Rats are a lot of things. For the most part, people see them as pests and disease bringers. However, rats also make for cute little companions when they’re not unwanted guests or harborers of disease. While these two descriptions of rats are accurate, rats are more than just pets or pests, they are also huge contributors to the medical field.
What most people tend to forget is that there is such a thing as laboratory rats. For decades, the medical field has enlisted the help of rats to help better understand several scientific questions. Thanks to their contributions, medicine has improved on things such as treatments and its understanding of specific diseases.
Of course, you might be wondering why scientists chose rats in the first place. Well, there’s a very logical explanation for this. Lab rats and mice share several things in common with humans.
It might not look like it, but rats and humans share many similarities. You might think this is an insane statement, considering that humans look nothing like rats. However, these similarities go way deeper than appearance.
In terms of anatomy and physiology, rats and humans share similar characteristics. Humans, rats, and mice also have about 30,000 genes in common. So, in terms of a comparative medicine study, using lab rats as test subjects for human diseases would make sense due to their similarities.
Then, there’s the matter of the study of genetics. In the early 21st century, the human genome was finally sequenced. A few years later, mice and rats’ genome was also sequenced. So this allowed scientists to study the genes rats and mice have in common with humans. More specifically, scientists manipulated these genes to see how they influence genetics-related illnesses. As a result, scientists would better understand these illnesses and use this knowledge to help treat these human diseases.
Another similarity that rats have with humans would be their brains. While you might agree because some people give you good reason to think they have a rat brain, it’s not like that. Rather, rats and humans have neural networks that are mapped out similarly. As such, understanding some primitive and base human behaviors can be done with the help of rats.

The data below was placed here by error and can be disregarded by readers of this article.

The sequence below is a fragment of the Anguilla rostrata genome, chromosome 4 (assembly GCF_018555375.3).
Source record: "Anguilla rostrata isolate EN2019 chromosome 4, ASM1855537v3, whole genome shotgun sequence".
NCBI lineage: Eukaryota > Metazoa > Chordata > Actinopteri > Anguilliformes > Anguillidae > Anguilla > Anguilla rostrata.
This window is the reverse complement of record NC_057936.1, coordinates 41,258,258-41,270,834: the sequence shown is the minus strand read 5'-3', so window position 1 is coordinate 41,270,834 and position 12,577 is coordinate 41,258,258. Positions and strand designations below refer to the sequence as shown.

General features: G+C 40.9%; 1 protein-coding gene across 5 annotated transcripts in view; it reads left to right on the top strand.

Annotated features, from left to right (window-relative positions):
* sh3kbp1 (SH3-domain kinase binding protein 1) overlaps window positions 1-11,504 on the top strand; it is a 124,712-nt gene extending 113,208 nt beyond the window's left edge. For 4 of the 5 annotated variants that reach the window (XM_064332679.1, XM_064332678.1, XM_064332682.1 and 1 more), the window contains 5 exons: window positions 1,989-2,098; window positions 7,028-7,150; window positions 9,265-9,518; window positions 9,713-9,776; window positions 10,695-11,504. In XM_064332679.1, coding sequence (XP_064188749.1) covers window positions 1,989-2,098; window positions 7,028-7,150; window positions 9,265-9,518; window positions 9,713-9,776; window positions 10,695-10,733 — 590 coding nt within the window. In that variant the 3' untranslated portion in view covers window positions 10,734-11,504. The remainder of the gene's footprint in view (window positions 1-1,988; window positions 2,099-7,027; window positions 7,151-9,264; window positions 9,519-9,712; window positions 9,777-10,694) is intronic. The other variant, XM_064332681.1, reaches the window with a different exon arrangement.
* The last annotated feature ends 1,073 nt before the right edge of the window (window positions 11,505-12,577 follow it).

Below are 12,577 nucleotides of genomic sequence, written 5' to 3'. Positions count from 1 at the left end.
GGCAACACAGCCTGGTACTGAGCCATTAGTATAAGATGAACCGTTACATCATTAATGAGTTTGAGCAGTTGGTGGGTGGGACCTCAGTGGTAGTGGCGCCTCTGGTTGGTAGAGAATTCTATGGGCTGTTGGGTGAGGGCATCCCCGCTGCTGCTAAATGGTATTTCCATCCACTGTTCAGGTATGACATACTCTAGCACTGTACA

Using lab rats also provided an economic advantage. Since rats are small, maintaining them would be relatively easy, and they won’t take up much space or eat much. They also grow and mature quickly, making it easy always to have some ideal specimens.
Advances in Medicine Thanks to Rats
Given all the advantages of using rats in many scientific studies, it would now make sense why scientists still use rats in their studies today. But, given all the studies these lab rats have been involved in, what medical contributions have they made?
You’ll be surprised to know that these rats have made countless contributions to the medical field. From behavioral studies to cardiovascular medicine, the list is endless. A couple of these contributions are listed below.
Some rat studies have helped shed light on how addiction takes place. For example, one rat study looked at how cocaine addiction can manifest.
Previously, drug addiction was seen as the brain losing control over the urge to continue seeking drugs. However, with the help of rat studies, research revealed that it was more than just the brain losing control. With cocaine addiction, there was also an alteration between the areas of the brain linking stimulus and emotions–the basolateral amygdala. Therefore, focusing on this part of the brain could also aid in treating drug addiction.
Rat studies have also helped in research on cardiovascular health. For example, one study helped look at how atherosclerosis could be treated.
The research looked at the mechanism responsible for the hardening of arteries, using a rat as a model. Then, while studying this mechanism, a possible treatment was discovered. Specifically, this rat study showed that antibiotic acne treatment could also help prevent plaque buildup responsible for atherosclerosis. Without the help of a rat, this discovery may not have been possible!
People usually see rats as pests and disease bringers. However, they’re more than a nuisance to humans. They’ve also been instrumental in helping with advancements in the medical field. For decades, scientists and researchers have enlisted the help of rats to understand diseases and even find cures with their help. What’s more, these rat-based studies have been fruitful.
So, while rats may get a bad reputation for being pests, they also deserve some credit where it’s due. With all their contributions in the medical research field, humankind has enjoyed better lives despite their illnesses.
Noah Thompson is an expert in rat relief, providing invaluable tips and advice on effective rat control. With extensive knowledge in rodent behavior, he simplifies complex concepts, empowering readers to confidently tackle rat infestations. Through workshops and seminars, Noah equips communities with practical skills while advocating for humane treatment and control of rats.